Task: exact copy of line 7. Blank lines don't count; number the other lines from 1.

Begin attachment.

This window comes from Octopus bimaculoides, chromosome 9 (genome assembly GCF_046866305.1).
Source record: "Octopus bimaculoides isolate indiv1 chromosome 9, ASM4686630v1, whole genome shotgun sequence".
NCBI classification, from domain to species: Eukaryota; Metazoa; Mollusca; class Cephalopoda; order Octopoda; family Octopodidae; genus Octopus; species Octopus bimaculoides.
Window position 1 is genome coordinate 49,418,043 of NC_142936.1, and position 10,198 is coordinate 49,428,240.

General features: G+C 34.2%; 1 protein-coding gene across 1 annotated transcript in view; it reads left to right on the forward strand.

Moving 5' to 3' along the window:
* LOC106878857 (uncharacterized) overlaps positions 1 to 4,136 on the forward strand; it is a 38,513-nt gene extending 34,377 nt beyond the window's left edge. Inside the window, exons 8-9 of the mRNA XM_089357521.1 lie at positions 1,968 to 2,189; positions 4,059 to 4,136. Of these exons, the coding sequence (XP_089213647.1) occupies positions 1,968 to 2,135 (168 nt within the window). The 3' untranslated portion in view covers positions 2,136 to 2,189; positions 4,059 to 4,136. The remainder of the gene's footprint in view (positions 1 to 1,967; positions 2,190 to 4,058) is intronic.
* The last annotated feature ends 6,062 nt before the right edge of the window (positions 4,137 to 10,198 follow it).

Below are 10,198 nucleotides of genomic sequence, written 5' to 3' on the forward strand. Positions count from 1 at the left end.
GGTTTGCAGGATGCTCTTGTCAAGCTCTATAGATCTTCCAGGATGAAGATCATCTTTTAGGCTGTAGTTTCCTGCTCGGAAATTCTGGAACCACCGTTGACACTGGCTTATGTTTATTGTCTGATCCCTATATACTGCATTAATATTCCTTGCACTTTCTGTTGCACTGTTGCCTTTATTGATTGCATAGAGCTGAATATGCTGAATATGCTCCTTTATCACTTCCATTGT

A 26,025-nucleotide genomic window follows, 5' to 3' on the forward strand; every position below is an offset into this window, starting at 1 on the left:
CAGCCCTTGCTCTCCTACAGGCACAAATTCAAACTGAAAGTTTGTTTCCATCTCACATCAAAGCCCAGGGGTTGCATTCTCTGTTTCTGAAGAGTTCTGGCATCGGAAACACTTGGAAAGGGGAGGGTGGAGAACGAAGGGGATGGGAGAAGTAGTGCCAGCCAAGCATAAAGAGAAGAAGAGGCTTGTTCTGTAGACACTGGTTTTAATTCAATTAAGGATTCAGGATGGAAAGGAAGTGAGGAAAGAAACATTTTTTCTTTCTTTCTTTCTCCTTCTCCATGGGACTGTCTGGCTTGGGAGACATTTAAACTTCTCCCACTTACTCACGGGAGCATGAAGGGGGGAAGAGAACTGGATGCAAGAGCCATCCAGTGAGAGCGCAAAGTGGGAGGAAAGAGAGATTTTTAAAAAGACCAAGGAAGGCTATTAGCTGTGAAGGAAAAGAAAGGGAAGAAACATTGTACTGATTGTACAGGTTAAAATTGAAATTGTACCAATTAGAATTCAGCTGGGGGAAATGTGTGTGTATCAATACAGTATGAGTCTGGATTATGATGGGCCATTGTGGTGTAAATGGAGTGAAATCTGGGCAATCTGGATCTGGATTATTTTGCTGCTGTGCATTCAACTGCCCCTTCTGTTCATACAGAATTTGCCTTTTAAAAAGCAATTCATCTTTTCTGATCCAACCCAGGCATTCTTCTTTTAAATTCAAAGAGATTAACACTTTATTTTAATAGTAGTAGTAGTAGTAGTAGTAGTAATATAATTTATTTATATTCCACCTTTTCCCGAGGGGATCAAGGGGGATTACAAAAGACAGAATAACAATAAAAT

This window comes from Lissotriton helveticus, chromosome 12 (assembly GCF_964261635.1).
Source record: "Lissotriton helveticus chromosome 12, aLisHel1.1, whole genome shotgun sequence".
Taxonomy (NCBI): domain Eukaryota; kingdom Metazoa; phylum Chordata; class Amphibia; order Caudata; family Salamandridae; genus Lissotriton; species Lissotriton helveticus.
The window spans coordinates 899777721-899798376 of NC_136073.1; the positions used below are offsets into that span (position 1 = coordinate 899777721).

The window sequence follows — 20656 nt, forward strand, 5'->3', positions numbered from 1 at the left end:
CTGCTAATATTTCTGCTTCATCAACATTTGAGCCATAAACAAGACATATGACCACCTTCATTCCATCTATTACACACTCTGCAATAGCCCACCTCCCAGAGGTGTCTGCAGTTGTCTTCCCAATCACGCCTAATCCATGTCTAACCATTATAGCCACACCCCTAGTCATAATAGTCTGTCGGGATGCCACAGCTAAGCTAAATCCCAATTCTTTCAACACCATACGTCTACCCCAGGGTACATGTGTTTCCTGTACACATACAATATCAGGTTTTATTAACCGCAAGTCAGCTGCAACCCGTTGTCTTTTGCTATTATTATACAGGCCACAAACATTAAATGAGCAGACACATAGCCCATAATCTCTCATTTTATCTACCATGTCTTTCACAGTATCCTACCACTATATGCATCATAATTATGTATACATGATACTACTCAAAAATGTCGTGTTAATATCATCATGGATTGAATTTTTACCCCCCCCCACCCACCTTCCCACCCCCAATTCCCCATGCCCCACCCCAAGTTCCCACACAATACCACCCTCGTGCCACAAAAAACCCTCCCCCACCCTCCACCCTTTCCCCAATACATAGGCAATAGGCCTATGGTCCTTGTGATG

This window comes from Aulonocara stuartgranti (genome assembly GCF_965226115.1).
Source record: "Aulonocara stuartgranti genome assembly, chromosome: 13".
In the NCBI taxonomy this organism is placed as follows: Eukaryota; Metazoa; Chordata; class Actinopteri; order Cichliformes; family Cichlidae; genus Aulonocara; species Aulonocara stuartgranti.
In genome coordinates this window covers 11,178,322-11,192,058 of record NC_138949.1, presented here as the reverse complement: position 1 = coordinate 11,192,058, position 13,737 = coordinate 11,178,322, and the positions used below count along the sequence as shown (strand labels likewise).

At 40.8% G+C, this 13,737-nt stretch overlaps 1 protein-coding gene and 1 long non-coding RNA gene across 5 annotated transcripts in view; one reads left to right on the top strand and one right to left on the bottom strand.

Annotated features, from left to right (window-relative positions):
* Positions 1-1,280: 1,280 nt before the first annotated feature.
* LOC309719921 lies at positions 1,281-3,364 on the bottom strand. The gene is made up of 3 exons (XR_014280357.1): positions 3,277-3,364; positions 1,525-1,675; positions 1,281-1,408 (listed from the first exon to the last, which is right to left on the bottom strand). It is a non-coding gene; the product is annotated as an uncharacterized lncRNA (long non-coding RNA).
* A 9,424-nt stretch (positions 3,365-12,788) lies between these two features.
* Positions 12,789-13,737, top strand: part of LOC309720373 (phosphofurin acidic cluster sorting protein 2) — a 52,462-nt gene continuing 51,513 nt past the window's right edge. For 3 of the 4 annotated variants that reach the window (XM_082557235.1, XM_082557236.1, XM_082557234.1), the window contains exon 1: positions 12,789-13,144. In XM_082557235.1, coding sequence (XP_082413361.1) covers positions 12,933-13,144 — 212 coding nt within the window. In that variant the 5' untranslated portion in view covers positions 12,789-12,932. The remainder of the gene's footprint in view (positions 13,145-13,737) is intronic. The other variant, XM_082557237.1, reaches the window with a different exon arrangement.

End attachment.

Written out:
* LOC106878857 (uncharacterized) overlaps positions 1 to 4,136 on the forward strand; it is a 38,513-nt gene extending 34,377 nt beyond the window's left edge. Inside the window, exons 8-9 of the mRNA XM_089357521.1 lie at positions 1,968 to 2,189; positions 4,059 to 4,136. Of these exons, the coding sequence (XP_089213647.1) occupies positions 1,968 to 2,135 (168 nt within the window). The 3' untranslated portion in view covers positions 2,136 to 2,189; positions 4,059 to 4,136. The remainder of the gene's footprint in view (positions 1 to 1,967; positions 2,190 to 4,058) is intronic.